Tribe donates $1 million to Windsor schools
The Indian tribe planning to build a large housing project on the outskirts of Windsor is offering the school district a $1 million “gift” to offset the effects of the added schoolchildren who would live there.
The Windsor school board appears poised to accept the money, which also comes on the condition that it not oppose the Lytton Rancheria’s plans to build 147 homes and a cultural center just south of Windsor River Road.
“Everyone is excited about the possibility of approving this deal,” school board Vice President George Valenzuela said Friday. “We’re all happy with the relationship with the tribe and we are thankful for the generous donation of $1 million.”
The school board last week reviewed a tentative memorandum of agreement for accepting the tribe’s offer, which is expected to be up for approval at the board’s Aug. 5 meeting.
The $1 million donation, which would be made within 60 days, comes regardless of whether the tribe’s housing project gets approval from the federal Bureau of Indian Affairs.
A tribal spokesman could not be reached for comment, but the offer to the school district appears to underscore the tribe’s confidence it eventually will obtain approval on its pending application to have 124 acres in Windsor taken into federal trust and made Indian land.
The Lytton Rancheria owns and operates the San Pablo Casino in the East Bay, which enabled the tribe to buy hundreds of acres on the west side of Windsor, beginning a dozen years ago.
The 270-member tribe has steadfastly denied it has any intent of building a second casino in Windsor, but said it wants the land as a place for its members to live and congregate.
Once the land is accepted into federal trust, the tribe stated it has no legal obligation under state, county, or town laws to pay developer fees, including the ones the school district levies on new homes.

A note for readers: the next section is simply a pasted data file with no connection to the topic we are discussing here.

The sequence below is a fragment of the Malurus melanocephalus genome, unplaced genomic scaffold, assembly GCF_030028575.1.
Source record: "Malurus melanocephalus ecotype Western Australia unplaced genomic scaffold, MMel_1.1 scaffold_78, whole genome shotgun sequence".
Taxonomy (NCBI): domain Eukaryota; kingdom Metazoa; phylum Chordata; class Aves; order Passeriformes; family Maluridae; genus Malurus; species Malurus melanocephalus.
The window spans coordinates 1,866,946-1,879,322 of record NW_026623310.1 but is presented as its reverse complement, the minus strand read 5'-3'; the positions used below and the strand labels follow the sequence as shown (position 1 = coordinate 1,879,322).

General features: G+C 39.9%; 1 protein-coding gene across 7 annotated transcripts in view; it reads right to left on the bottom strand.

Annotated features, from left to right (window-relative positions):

“Once the land is considered Native American land, they can do whatever they want,” said school board member Billy Forrest. “They don’t have to give it to us.”
But in the tentative agreement with the school board, the tribe says it “wishes to be a good neighbor and welcomed community partner.”
The school district calculated that the tribe’s project will generate approximately 103 new students, and if it were subject to developers’ fees would be required to pay $933,000.
“The tribe was generous. They rounded it to $1 million,” Valenzuela said.
The Windsor project underwent a lengthy environmental review by the Bureau of Indian Affairs that gave the town, county and other government agencies the opportunity to weigh in on the impacts, including on traffic, water, wastewater and the removal of trees.
Despite initial opposition, Windsor and Sonoma County officials now are negotiating with the tribe to offset some of the effects, recognizing the project is likely to go forward with or without local governmental approval.
The tribe is seeking to hook into the town’s water and wastewater systems, although it also has the option to develop its own wells and build a small sewer plant and wastewater ponds.
But for the project to access Windsor utilities, voters would need to approve the deal, because the tribal land is outside Windsor’s growth boundary.